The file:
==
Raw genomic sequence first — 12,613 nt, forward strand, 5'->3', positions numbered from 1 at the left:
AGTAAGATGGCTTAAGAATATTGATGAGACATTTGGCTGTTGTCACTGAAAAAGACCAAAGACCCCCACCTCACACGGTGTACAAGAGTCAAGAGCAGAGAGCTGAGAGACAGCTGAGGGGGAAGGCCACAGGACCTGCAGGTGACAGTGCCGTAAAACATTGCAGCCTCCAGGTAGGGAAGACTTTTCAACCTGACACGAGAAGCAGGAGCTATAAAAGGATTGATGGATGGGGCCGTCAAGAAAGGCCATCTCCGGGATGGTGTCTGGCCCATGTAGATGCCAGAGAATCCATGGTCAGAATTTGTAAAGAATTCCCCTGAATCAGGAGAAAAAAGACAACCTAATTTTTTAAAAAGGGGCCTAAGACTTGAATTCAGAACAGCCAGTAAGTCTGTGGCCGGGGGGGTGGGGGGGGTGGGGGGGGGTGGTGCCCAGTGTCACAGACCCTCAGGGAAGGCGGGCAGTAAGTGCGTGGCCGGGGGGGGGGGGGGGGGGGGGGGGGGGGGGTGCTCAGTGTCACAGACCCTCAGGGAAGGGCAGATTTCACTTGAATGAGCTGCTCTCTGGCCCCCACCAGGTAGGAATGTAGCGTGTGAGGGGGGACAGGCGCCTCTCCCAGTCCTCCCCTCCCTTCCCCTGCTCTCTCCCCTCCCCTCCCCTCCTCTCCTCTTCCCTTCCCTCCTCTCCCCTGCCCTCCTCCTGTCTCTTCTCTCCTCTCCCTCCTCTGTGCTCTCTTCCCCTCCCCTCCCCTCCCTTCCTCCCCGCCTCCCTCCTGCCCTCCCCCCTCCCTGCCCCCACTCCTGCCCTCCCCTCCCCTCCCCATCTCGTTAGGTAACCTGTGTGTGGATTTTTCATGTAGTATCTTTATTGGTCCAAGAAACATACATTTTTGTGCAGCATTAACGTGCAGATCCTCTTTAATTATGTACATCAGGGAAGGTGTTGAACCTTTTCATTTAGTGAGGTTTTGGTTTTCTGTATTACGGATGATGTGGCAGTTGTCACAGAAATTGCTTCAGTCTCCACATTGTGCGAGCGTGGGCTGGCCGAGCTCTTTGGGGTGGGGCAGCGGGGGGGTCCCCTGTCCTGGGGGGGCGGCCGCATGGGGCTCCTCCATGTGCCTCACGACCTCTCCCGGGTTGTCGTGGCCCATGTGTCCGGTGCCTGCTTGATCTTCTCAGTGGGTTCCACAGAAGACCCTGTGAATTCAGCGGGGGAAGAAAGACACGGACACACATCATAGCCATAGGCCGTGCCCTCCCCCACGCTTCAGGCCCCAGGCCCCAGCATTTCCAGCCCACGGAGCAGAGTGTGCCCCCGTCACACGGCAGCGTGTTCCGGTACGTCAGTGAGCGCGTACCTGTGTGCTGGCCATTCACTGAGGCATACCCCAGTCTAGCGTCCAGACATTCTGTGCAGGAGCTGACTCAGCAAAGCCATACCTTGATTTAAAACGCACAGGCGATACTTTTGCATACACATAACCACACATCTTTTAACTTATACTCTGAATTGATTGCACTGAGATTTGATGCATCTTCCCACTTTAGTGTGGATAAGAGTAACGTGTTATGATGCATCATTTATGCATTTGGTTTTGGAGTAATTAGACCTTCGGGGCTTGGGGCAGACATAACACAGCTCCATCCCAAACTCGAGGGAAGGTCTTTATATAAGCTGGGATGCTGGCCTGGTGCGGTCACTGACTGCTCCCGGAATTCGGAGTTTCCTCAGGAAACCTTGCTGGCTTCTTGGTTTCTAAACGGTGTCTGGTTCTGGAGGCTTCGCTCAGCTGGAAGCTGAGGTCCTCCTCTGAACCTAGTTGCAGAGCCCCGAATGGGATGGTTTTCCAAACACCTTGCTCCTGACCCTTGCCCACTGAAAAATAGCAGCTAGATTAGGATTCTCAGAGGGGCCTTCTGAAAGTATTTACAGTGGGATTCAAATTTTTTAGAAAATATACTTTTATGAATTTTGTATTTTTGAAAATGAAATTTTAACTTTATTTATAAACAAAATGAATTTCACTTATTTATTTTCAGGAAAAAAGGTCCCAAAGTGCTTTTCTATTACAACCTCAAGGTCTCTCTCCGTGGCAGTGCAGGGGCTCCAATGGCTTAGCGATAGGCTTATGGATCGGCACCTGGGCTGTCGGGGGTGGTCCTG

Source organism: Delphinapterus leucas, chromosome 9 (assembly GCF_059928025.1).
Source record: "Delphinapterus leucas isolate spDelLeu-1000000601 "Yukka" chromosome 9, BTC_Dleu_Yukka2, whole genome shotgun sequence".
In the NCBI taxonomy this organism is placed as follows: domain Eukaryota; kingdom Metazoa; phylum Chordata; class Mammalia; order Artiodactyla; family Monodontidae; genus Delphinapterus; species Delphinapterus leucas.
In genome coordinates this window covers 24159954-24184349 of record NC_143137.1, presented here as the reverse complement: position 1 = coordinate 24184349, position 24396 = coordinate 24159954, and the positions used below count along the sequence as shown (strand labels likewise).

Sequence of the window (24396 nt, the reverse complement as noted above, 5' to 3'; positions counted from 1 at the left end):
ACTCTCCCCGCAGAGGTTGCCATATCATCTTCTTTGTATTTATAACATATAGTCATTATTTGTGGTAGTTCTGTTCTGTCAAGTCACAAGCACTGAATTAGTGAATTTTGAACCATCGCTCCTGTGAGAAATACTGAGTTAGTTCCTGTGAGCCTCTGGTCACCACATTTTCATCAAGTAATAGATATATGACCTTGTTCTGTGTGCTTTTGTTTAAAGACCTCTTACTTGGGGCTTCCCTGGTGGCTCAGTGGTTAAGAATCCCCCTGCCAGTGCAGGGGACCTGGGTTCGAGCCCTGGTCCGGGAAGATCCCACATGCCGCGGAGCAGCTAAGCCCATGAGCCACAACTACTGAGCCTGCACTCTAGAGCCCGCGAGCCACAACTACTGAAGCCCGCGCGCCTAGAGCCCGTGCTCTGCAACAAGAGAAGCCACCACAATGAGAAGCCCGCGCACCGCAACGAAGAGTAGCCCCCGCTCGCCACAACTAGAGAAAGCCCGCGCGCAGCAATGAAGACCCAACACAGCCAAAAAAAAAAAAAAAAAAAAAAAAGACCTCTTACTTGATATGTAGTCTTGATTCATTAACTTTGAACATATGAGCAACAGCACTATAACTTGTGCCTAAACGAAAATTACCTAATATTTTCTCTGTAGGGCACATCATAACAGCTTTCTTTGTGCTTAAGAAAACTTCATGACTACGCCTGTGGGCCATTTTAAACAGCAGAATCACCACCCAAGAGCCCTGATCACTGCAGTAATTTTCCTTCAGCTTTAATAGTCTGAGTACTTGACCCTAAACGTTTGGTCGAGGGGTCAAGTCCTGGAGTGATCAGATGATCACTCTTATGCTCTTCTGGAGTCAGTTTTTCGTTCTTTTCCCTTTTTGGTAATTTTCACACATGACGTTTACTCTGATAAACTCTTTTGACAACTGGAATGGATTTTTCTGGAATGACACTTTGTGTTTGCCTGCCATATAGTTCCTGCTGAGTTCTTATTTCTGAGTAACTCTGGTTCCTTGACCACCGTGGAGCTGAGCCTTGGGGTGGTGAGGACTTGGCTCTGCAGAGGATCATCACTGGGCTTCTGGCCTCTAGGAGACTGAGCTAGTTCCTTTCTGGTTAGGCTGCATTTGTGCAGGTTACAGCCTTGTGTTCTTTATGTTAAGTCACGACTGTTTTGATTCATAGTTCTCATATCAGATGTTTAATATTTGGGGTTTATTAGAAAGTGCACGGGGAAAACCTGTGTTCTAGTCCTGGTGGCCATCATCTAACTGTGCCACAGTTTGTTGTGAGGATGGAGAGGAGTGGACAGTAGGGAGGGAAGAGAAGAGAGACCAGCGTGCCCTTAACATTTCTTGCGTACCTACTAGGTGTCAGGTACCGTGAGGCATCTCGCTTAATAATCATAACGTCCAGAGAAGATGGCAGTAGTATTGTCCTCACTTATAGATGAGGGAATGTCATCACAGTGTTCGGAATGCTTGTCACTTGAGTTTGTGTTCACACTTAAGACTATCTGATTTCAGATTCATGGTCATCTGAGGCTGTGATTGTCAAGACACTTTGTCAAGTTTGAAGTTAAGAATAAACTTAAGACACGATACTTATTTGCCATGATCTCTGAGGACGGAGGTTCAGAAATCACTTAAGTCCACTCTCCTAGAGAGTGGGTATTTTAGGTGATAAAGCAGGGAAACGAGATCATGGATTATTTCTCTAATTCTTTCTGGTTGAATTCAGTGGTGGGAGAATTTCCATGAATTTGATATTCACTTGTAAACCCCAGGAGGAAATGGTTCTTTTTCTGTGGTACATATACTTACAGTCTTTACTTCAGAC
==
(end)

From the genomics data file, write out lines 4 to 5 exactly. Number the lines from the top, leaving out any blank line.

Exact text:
Source record: "Delphinapterus leucas isolate spDelLeu-1000000601 "Yukka" chromosome 9, BTC_Dleu_Yukka2, whole genome shotgun sequence".
In the NCBI taxonomy this organism is placed as follows: domain Eukaryota; kingdom Metazoa; phylum Chordata; class Mammalia; order Artiodactyla; family Monodontidae; genus Delphinapterus; species Delphinapterus leucas.